Friday, March 18, 2016

Sheldrick Attacks IM in Huebsch Gambit

Kevin Sheldrick sends us another interesting Blackmar-Diemer Gambit in the form of a Huebsch Gambit. Sheldrick writes:
"Hi Tim
"The Ballarat Begonia Open in Australia is very conducive to Blackmar-Diemer Gambits, as you may remember, Tim. In fact, at the closing ceremony, the MC (master of ceremonies, not Magnus Carlsen) mentioned a club stalwart as being a BDG fanatic."

"I got a chance to play the BDG against the 2013 Chess Champion of Japan, IM Junta Ikeda (AUS), in round 6. He spent a lot of time in the opening trying to work out how to play against it, but played very admirably."

"At move 16 I decided, instead of trying to defend a slightly worse position with unlikely prospects against an International Disaster, to go in for a piece sacrifice in true BDG spirit. Unfortunately, though, it was completely losing, oops :). Was fun though."

"As it was the 50th anniversary of the Ballarat Begonia Open, the organizers had tried extra hard to attract some noteworthy entrants. The tournament was won jointly by World Championship finalist GM Nigel Short (ENG), world under 14 champion IM Kanan Izzat (AZE) and world under 12 champion IM Bobby Cheng (AUS). Junta himself came equal fourth with 5 others."

Thanks Kevin. I enjoyed that game. Not many openings allow you to build up such an attack against a title player!

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Sheldrick (2139) - Ikeda (2397), Ballarat Begonia Open, 14.03.2016 beings 1.d4 Nf6 2.Nc3 d5 3.e4 Nxe4 4.Nxe4 dxe4 5.Bc4 Bf5 6.c3 e6 7.g4 Bg6 8.Qb3 Qc8 9.Ne2 Bd6 10.h4 h5 11.Rg1 Nc6 [11...a6 12.gxh5 Bxh5 13.Nf4 etc., with compensation for white (Sheerer); or 11...hxg4 12.Rxg4 a6? 13.Rxg6+- (Scheerer) but Ikeda's move seems to be more combative] 12.gxh5 Bxh5! [12...Rxh5 13.Rxg6!+/= and the attack on the black e-pawn creates great compensation] 13.Rxg7 [This costs time, which is more important than re-establishing material parity] [Stockfish gives 13.Nf4=] 13...Kf8 14.Rg1 Na5 15.Qb5 Nxc4 16.Qg5?! [Losing, but the "best" move 16.Qxc4=/+ is unlikely to trouble the IM, with white having a sickly isolated h-pawn and black having 2 lovely crisscrossing bishops] 16...e3! [I had hoped for something like 16...Bg6 17.Qf6! Rg8 18.h5 Bxh5?? 19.Bh6+ Ke8 20.Rxg8+ +-; or 16...Be7?? 17.Qg7+ Ke8 18.Qxh8+, but 16...e3! crushes as it takes white's c1-bishop out of the action and I'm a piece down for nothing.] 17.b3 [Now the International Disaster clinically punishes me.] 17...Nd2 18.Bxd2 exd2+ 19.Kxd2 Qd8 20.Qg7+ Ke7 21.Ng3 Bf4+ 22.Ke1 Rg8 23.Nxh5 Rxg7 24.Rxg7 Qd5 25.Nxf4 Qh1+ 26.Ke2 Qxa1 and white resigned. 0-1 [Notes by Sheldrick]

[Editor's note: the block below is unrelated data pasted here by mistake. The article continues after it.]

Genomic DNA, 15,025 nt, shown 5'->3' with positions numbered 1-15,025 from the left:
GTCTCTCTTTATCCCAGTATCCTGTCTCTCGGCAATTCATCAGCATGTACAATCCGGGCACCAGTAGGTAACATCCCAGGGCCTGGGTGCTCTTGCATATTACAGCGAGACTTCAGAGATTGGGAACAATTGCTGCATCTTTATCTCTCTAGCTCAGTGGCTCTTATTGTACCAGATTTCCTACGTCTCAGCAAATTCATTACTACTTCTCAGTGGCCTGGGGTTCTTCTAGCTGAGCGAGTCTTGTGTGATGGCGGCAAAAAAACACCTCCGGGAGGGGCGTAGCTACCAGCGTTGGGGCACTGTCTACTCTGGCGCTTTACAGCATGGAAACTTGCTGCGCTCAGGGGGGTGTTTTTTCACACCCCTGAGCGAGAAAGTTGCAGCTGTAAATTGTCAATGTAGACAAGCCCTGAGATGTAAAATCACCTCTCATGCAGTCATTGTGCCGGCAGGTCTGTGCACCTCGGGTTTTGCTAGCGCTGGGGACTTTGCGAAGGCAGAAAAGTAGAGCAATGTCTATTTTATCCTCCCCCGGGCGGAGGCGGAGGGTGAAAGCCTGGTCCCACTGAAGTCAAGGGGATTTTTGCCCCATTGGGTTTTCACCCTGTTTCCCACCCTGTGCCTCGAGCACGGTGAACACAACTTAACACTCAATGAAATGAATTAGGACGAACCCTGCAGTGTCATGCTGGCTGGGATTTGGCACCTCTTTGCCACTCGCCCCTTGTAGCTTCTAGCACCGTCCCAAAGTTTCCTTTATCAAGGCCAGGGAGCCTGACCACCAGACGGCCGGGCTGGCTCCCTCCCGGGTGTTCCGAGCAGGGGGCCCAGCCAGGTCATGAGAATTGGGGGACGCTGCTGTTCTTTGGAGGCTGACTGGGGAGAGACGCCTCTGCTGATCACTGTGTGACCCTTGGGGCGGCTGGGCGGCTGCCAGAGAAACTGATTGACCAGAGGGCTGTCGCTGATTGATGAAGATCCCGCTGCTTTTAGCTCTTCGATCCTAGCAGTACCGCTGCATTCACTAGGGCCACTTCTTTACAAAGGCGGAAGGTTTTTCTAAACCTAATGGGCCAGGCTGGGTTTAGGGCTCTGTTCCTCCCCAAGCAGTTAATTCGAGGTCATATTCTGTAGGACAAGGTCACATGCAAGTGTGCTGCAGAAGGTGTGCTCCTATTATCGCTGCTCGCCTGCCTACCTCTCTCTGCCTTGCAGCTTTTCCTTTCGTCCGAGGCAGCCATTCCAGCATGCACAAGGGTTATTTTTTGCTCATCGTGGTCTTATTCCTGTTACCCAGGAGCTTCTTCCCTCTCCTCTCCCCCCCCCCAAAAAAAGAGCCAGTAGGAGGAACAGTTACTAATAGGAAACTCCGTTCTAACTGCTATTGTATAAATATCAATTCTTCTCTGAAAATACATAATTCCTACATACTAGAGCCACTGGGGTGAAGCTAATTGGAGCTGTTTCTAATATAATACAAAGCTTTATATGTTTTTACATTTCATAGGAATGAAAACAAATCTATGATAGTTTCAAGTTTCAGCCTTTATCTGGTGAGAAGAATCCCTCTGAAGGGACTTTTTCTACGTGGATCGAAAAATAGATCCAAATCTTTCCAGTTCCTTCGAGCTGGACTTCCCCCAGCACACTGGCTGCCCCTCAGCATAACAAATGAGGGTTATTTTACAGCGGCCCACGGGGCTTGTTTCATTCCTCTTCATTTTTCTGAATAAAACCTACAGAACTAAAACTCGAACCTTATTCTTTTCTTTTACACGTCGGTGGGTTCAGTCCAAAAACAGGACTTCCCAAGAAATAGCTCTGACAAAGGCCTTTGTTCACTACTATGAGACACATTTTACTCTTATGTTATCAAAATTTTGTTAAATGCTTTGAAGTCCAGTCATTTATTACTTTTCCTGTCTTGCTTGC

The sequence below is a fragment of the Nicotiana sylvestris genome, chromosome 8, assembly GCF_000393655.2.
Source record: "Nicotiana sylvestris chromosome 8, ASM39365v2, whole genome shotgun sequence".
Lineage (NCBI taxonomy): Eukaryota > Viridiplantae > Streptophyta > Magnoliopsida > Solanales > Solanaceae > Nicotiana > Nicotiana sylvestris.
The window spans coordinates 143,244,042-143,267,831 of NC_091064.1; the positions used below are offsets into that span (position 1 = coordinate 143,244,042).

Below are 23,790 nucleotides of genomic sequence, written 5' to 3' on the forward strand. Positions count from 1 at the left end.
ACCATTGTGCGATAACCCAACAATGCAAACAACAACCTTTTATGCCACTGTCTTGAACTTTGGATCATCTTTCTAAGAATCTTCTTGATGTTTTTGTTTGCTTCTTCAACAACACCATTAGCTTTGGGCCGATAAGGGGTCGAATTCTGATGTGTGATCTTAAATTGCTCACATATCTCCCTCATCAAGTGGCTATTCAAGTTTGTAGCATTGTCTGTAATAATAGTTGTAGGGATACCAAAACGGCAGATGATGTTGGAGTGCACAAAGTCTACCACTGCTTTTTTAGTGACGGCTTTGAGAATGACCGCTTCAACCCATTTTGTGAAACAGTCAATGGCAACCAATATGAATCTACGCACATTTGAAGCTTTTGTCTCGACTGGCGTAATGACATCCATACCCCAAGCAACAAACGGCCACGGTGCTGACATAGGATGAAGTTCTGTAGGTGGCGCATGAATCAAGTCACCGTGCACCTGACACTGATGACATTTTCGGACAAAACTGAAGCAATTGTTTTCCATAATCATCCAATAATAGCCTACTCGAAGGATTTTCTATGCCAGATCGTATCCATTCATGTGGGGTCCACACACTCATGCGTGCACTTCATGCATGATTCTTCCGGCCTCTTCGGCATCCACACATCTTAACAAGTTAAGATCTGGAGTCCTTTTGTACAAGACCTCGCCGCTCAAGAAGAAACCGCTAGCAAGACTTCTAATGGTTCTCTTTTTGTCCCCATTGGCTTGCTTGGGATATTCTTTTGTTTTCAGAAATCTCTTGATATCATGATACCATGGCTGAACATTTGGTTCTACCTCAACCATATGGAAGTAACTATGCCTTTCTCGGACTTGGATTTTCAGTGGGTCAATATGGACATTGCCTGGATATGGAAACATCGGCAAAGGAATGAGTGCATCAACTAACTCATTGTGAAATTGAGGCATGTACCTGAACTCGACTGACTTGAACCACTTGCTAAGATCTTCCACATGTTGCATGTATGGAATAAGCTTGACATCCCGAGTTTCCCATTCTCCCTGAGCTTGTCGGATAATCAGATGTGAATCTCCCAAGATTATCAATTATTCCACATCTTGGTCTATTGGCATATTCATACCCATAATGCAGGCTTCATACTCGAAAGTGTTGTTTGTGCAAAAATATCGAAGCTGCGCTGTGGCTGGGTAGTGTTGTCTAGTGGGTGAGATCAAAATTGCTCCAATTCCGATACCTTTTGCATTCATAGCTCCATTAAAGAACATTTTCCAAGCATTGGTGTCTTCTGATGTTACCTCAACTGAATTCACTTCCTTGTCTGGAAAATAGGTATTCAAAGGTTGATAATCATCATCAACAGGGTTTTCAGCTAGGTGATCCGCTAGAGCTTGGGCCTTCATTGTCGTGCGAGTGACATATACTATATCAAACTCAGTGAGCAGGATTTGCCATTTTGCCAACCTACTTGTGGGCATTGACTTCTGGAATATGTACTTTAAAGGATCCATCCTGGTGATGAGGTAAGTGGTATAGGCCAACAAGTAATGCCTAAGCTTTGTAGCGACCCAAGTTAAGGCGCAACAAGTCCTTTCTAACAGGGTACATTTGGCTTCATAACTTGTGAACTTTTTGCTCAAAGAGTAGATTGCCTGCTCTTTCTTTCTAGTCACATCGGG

You may also like: King Pawn (1.e4 e5) and Queen Pawn (1.d4 d5)
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